Given the host of issues facing the planet, its inhabitants, and the interconnected global economy today, no country, company, or individual can act myopically.

To help hold the financial community accountable in the face of these realities, the United Nations introduced the Principles for Responsible Investment (PRI) in April 2006. Consisting of six core tenets, the PRI program to date has attracted more than 2,300 asset owners, investment managers, and service providers as signatories, publicly pledging to adhere to the Principles in their processes and practices.

Joining the ranks of PRI signatories represents a commitment to investing responsibly with transparency and accountability. Here’s a closer look at what’s involved.

ESG Considerations at the Core

The PRI evolved from the realization that environmental, social, and governance (ESG) issues underpin a more holistic investment mindset than one based solely on financial performance. In 2005, then–United Nations secretary-general Kofi Annan pulled together representatives from more than 20 pension funds, foundations, and government funds to craft the Principles, which were later unveiled at the New York Stock Exchange.

The Principles are backed by a series of recommended actions related to investment decisions, engaged ownership, transparency, collaboration, and the integration of ESG considerations across the world’s financial markets.

“These Principles grew out of the understanding that while finance fuels the global economy, investment decision-making does not sufficiently reflect environmental, social, and corporate governance considerations—or put another way, the tenets of sustainable development,” Annan said in the 2006 introduction of the Principles.

Today, the initiative is managed by the independent PRI Association, which includes representatives from the UN Environment Programme Finance Initiative and the UN Global Compact on its board of directors. Through programming, reporting, and support for PRI signatories, the PRI Association strives to achieve the PRI’s mission: “We believe that an economically efficient, sustainable global financial system is a necessity for long-term value creation. Such a system will reward long-term, responsible investment and benefit the environment and society as a whole.”

The Six Pillars of the PRI

To help advance the PRI mission, each signatory must strive to fulfill each of the six Principles for Responsible Investment in its regular business practices.

Some of the pillars fall into the category of ESG investing best practices. For example, Principle 1 commits signatories to performing ESG analysis, while 2 and 3 entail pursuing active ownership and “seek[ing] appropriate disclosure on ESG issues,” respectively.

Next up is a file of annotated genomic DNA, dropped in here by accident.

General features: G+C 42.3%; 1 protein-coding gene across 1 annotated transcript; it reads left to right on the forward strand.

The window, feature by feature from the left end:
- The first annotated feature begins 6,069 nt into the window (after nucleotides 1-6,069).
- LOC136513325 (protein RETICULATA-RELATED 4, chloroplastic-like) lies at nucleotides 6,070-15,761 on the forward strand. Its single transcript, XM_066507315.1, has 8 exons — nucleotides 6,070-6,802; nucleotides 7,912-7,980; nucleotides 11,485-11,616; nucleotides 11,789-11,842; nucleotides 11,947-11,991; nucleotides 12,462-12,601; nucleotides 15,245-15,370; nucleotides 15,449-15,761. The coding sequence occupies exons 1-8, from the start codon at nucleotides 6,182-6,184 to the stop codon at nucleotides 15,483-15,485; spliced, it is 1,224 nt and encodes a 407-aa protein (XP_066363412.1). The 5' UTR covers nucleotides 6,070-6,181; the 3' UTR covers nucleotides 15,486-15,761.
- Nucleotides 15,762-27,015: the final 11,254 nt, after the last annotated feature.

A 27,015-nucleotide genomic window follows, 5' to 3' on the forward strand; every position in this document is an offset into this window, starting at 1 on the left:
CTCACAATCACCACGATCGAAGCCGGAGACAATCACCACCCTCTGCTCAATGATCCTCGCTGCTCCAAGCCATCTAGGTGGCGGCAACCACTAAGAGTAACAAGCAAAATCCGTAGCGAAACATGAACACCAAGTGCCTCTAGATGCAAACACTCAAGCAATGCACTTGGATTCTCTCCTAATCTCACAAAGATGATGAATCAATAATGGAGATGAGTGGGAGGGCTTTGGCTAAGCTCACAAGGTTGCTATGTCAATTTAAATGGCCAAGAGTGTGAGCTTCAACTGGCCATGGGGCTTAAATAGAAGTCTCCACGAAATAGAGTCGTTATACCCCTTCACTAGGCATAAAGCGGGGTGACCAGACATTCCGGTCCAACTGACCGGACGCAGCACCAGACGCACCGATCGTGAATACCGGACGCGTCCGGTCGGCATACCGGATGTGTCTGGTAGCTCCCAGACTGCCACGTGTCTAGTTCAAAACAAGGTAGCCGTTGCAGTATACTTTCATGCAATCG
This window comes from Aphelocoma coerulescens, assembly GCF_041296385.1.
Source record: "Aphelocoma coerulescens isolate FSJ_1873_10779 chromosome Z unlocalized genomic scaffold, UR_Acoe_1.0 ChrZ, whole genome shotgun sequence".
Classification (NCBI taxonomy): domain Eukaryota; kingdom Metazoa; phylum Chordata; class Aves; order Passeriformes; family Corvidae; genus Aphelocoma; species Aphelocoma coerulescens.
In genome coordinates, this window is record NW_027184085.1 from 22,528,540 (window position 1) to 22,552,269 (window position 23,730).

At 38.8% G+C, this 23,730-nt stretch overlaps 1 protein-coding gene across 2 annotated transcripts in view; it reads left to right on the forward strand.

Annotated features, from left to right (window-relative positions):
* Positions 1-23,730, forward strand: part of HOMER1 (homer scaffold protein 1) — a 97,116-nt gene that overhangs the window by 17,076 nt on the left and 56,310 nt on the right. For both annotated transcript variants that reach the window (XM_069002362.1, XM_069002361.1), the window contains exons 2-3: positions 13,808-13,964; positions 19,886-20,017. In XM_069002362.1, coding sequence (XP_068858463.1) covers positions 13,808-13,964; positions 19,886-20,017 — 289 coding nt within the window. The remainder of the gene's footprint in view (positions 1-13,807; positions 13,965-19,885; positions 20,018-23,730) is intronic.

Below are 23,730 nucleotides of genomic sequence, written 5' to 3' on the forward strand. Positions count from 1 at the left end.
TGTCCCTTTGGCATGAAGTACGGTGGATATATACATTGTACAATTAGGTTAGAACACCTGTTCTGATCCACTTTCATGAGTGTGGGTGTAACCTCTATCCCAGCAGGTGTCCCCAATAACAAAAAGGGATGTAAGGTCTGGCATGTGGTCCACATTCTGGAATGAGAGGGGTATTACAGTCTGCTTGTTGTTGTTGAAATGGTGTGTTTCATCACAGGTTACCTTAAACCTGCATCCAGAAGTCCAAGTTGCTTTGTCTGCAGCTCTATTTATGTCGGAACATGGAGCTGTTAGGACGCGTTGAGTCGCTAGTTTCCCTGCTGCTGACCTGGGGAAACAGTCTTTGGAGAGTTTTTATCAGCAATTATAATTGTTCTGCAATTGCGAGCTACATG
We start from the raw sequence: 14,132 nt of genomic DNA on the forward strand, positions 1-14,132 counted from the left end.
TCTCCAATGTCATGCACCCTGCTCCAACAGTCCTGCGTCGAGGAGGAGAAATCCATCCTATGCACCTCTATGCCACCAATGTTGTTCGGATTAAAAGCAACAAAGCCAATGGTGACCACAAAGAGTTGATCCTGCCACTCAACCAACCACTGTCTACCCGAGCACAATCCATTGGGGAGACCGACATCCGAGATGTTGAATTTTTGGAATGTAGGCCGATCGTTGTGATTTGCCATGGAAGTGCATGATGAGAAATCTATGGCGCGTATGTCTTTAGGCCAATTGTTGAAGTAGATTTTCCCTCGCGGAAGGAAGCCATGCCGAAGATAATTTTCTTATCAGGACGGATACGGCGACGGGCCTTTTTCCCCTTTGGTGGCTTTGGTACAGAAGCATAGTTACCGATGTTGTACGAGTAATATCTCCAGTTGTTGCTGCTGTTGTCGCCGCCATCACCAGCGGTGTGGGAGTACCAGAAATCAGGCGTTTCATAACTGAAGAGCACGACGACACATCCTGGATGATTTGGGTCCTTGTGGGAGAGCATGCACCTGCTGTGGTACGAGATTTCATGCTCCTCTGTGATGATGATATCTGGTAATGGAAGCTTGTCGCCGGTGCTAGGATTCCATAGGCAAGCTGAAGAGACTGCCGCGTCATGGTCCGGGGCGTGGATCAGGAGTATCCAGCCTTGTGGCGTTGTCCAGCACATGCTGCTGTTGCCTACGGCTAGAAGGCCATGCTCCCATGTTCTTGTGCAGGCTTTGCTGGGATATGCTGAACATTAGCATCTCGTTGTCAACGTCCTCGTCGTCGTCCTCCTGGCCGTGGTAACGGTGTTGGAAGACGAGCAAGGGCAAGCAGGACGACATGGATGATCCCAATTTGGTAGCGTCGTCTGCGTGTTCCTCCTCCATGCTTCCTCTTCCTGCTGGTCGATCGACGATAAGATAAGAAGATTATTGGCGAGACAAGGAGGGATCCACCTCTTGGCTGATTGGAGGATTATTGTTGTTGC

Other pillars are concerned with the Principles themselves and their place in the wider sustainable investing community. Principle 4 speaks to “promot[ing] acceptance and implementation of the Principles,” and 5 prompts signatories to collaborate in achieving them. As part of that collaboration, Principle 6 asks signatories to “report on our activities and progress.”

Although the Principles are voluntary and aspirational—the PRI Association acknowledges that they are a work in progress for most firms—each signatory must submit an annual transparency report for publication. The yearly review of its responsible investment activity holds each firm publicly accountable and can even provide a way to track progress and consider the effectiveness of its programs relative to other signatories.

A Broad Spectrum of PRI Signatories

All told, 70% of PRI signatories are classified as investment managers, 18% as asset owners, and 12% as service providers. While serving different stakeholders, each sees the value and importance of weaving ESG considerations into day-to-day operations.

For example, the City of Chicago—identified as an asset owner—became a signatory in September 2018. “This step is part of our larger work to integrate . . . ESG factors into our investment decisions,” then–Chicago city treasurer Kurt Summers said of the commitment. “The City of Chicago is ready to lead the charge in new and innovative investment strategies for a sustainable future.”

Weeks later, service provider Fitch Group, the global credit ratings company, also joined the PRI ranks. “Global taxonomy surrounding ESG is starting to emerge and we view the UN PRI initiative as a key forum for refining and developing the dialogue between investors and service providers,” said Andrew Steel, global head of sustainable finance at Fitch Group. “Fitch supports the PRI statement on ESG in credit ratings, and is fully committed to providing investors with the necessary insight and information to make informed decisions.”

According to the PRI, in 2018, the number of signatories rose 21% from the previous year. Other recent signatories include the National Grid UK Pension Scheme, the Employees’ Retirement System of the State of Hawaii, and insurer Swiss Life.

An Important Step for Impact Investors

In and of itself, a pledge to responsible investing objectives won’t be the key to improving ESG awareness, adherence, or performance. Actually delivering on such a promise is a must.

But by sharpening the focus on six common goals and holding signatories publicly accountable, the PRI initiative is elevating the strength of ESG efforts across the entire financial sector.

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